4. Deacon Norb:

    I, too, always include Sr. Mary Luke Tobin in any presentations or classes I have given on Vatican II. (Off topic: My uncle who was ordained bishop (consecrated they called it then) in 1962 attended all the sessions, even gave two interventions. I include him, as well.)

    Here is an anecdote about her that might be relevant for the Deacon’s Bench. Speaking to reporters after sitting in on her first council meeting Oct. 1, 1964, she expressed hopes that Vatican II would lead to far greater inclusion of women in church leadership. “I hope some real progress will be made in acknowledging the great potential that remains to be tapped. For instance, the diaconate, now to be reinstated as a sacramental order even for married men, might well be a calling for women, too.”

  5. Thank you for posting this story, Deacon Greg. Until my sister went to medical school, I never knew that these schools do conduct services before anatomy classes begin. The students are made aware: These are not just bodies, these are people who had lives and loved ones. You must respect them.

    At my sister’s school, they read many letters from families who said “We did not want to do this. We do not want our loved ones’ bodies taken apart this way and treated this way. But they wanted this so we are honoring their wishes. Please, know this was a person who we loved very much and treat them with respect and dignity.”

  6. As a student of science, the cadaver lab always was a weight on my soul. Had i had the privilege of attending a Catholic university the blessing and prayers for those souls would have brought me much peace. There was disrespect in the secular institution by the students even though it was prohibited by the administration. I’m sure the disrespect was an expression of fear. This article has brought me peace and i will remember to pray for the repose of the souls who allowed me to see the complexity of creation.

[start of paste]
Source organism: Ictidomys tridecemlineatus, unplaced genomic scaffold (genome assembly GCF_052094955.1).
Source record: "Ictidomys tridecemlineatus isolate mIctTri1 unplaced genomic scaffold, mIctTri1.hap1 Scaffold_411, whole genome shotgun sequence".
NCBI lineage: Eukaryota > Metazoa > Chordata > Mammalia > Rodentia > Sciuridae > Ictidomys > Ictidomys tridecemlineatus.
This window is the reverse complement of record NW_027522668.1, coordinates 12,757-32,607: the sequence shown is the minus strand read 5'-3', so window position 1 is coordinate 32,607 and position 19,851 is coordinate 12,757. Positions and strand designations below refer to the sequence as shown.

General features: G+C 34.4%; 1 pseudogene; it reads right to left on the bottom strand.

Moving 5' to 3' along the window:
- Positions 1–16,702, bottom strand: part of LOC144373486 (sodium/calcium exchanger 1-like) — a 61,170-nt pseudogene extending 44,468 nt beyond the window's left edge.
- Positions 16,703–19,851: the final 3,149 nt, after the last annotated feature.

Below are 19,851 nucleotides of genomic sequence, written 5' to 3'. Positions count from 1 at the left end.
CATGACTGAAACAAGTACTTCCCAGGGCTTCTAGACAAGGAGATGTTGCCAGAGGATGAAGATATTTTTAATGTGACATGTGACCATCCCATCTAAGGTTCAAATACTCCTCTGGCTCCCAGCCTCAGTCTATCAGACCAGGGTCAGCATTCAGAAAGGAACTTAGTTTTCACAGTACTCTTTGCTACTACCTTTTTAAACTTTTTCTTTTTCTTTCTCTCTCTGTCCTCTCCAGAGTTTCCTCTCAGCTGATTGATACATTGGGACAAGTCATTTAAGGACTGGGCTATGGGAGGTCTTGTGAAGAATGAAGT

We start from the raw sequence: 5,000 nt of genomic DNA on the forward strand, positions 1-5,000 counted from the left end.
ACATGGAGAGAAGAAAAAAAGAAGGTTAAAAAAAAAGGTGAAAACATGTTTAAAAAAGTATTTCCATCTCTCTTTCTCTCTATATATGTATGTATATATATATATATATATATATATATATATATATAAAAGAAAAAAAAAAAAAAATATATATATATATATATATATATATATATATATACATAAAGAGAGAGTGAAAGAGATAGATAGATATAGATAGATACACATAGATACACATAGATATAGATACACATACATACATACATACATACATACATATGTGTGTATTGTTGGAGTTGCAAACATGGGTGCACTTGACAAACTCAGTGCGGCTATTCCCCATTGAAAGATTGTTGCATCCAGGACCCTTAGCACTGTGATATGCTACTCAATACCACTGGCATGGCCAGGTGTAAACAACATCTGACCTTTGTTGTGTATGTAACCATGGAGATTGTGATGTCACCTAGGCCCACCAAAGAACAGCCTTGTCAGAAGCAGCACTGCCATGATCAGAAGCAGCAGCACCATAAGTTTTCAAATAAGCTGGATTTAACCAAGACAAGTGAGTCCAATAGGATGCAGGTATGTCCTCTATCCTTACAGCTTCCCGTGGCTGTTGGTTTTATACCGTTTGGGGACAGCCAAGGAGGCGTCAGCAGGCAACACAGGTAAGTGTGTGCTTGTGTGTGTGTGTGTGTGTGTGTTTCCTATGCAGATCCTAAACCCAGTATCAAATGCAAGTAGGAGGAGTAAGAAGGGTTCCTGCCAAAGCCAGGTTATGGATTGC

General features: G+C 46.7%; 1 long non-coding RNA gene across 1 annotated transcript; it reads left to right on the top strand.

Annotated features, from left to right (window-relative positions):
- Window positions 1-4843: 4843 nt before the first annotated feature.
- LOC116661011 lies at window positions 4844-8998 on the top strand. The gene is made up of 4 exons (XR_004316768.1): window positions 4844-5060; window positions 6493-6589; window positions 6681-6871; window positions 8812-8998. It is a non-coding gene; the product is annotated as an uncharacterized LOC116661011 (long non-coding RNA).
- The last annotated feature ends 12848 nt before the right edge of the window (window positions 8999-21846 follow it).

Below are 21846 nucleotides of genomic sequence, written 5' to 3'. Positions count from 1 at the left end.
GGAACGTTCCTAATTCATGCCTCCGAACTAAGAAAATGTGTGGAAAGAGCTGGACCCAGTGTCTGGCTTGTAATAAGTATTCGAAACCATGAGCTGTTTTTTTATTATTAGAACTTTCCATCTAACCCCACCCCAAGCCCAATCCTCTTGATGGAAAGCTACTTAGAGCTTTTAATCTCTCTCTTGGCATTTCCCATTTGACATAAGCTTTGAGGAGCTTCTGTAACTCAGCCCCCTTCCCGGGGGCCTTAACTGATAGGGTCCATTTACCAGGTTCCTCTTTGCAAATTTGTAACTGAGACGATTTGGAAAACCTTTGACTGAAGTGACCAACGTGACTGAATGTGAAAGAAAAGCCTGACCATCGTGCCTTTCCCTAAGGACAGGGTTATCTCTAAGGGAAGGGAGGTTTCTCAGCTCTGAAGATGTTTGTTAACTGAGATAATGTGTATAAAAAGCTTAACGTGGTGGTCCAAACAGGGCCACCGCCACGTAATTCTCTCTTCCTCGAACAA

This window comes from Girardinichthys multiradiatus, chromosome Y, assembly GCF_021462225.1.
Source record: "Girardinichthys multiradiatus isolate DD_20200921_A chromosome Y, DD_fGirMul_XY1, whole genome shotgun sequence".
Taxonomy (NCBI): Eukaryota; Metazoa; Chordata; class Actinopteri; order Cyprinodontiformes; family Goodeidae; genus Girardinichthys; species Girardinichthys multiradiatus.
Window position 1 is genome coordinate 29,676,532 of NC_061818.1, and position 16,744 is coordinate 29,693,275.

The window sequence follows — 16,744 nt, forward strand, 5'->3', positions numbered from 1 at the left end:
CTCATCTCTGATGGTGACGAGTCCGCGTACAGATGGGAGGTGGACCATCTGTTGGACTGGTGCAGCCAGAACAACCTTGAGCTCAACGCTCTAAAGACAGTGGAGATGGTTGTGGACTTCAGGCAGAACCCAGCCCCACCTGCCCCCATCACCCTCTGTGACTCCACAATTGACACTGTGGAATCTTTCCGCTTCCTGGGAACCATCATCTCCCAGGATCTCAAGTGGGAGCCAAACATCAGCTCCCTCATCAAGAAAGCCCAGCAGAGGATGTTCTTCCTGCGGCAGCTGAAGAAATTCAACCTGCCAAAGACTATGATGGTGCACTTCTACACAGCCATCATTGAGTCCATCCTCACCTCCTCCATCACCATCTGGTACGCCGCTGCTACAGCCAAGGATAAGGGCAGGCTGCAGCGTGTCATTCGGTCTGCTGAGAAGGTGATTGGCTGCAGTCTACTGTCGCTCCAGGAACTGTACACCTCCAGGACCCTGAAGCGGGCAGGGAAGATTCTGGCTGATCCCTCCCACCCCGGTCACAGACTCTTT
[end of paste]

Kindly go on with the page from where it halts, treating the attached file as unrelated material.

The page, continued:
7. What a beautiful gift to give! I would recommend however, that anyone who is planning on giving their bodies to science to look into the organization they are planning on working with before they sign up. I have done a number of presentations at school about this issue and I’ve heard all sorts of horror stories. Some websites to look at include: or

    You can also look up specific schools (including Catholic ones): or look up your specific local school.

  8. 30 years ago, my tank mates and I named our tiny hispanic female cadavar, Maria Rosa. We were with her for six months and she even made the acrid formalin smell like corn tortillas! She was and remains to this day my most profound teacher. As a Roman Catholic physician, I find myself giving prayers of thanksgiving often through the years for this nameless woman known to the four of us as Maria Rosa. In Christ – Laura

  9. Even secular medical schools usually try to treat cadavers with respect and love. Wright State University, for example, has a small memorial plaque area, which includes a small graveyard for those people whose kin do not choose to bury their remains elsewhere. It’s a very peaceful place back in an unfrequented area of the university woods that is still easy for kin to visit; and I believe it may even include some consecrated ground, though don’t quote me on that.

    Obviously medical students are notorious for their black sense of humor; but that’s how many people deal with death. It doesn’t necessarily entail disrespect. (Go to a wake in many an Irish-American family with a black sense of humor, and hooboy, the jokes.)